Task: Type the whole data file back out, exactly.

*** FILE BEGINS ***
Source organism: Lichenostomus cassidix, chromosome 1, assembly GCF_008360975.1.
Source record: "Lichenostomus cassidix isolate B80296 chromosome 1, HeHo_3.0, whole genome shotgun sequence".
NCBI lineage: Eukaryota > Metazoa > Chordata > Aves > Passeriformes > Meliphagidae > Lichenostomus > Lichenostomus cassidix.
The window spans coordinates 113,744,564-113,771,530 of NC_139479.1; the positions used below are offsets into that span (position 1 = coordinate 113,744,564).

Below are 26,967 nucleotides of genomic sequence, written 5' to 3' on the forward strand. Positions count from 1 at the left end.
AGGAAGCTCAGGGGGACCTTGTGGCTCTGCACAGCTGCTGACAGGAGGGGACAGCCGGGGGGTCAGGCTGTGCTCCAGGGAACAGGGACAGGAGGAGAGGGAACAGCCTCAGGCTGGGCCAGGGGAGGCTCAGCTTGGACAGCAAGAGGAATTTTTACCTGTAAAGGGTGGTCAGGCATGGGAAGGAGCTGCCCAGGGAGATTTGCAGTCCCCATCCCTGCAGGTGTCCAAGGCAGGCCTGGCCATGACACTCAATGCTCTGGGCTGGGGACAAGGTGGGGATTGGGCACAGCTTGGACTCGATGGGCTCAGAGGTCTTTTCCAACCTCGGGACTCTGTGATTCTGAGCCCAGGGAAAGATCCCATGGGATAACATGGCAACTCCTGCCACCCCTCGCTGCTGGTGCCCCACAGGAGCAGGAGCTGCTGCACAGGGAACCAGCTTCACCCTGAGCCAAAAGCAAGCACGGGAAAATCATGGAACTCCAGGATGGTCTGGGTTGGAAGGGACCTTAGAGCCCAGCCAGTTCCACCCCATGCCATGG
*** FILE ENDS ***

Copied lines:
Source organism: Lichenostomus cassidix, chromosome 1, assembly GCF_008360975.1.
Source record: "Lichenostomus cassidix isolate B80296 chromosome 1, HeHo_3.0, whole genome shotgun sequence".
NCBI lineage: Eukaryota > Metazoa > Chordata > Aves > Passeriformes > Meliphagidae > Lichenostomus > Lichenostomus cassidix.
The window spans coordinates 113,744,564-113,771,530 of NC_139479.1; the positions used below are offsets into that span (position 1 = coordinate 113,744,564).

Below are 26,967 nucleotides of genomic sequence, written 5' to 3' on the forward strand. Positions count from 1 at the left end.
AGGAAGCTCAGGGGGACCTTGTGGCTCTGCACAGCTGCTGACAGGAGGGGACAGCCGGGGGGTCAGGCTGTGCTCCAGGGAACAGGGACAGGAGGAGAGGGAACAGCCTCAGGCTGGGCCAGGGGAGGCTCAGCTTGGACAGCAAGAGGAATTTTTACCTGTAAAGGGTGGTCAGGCATGGGAAGGAGCTGCCCAGGGAGATTTGCAGTCCCCATCCCTGCAGGTGTCCAAGGCAGGCCTGGCCATGACACTCAATGCTCTGGGCTGGGGACAAGGTGGGGATTGGGCACAGCTTGGACTCGATGGGCTCAGAGGTCTTTTCCAACCTCGGGACTCTGTGATTCTGAGCCCAGGGAAAGATCCCATGGGATAACATGGCAACTCCTGCCACCCCTCGCTGCTGGTGCCCCACAGGAGCAGGAGCTGCTGCACAGGGAACCAGCTTCACCCTGAGCCAAAAGCAAGCACGGGAAAATCATGGAACTCCAGGATGGTCTGGGTTGGAAGGGACCTTAGAGCCCAGCCAGTTCCACCCCATGCCATGG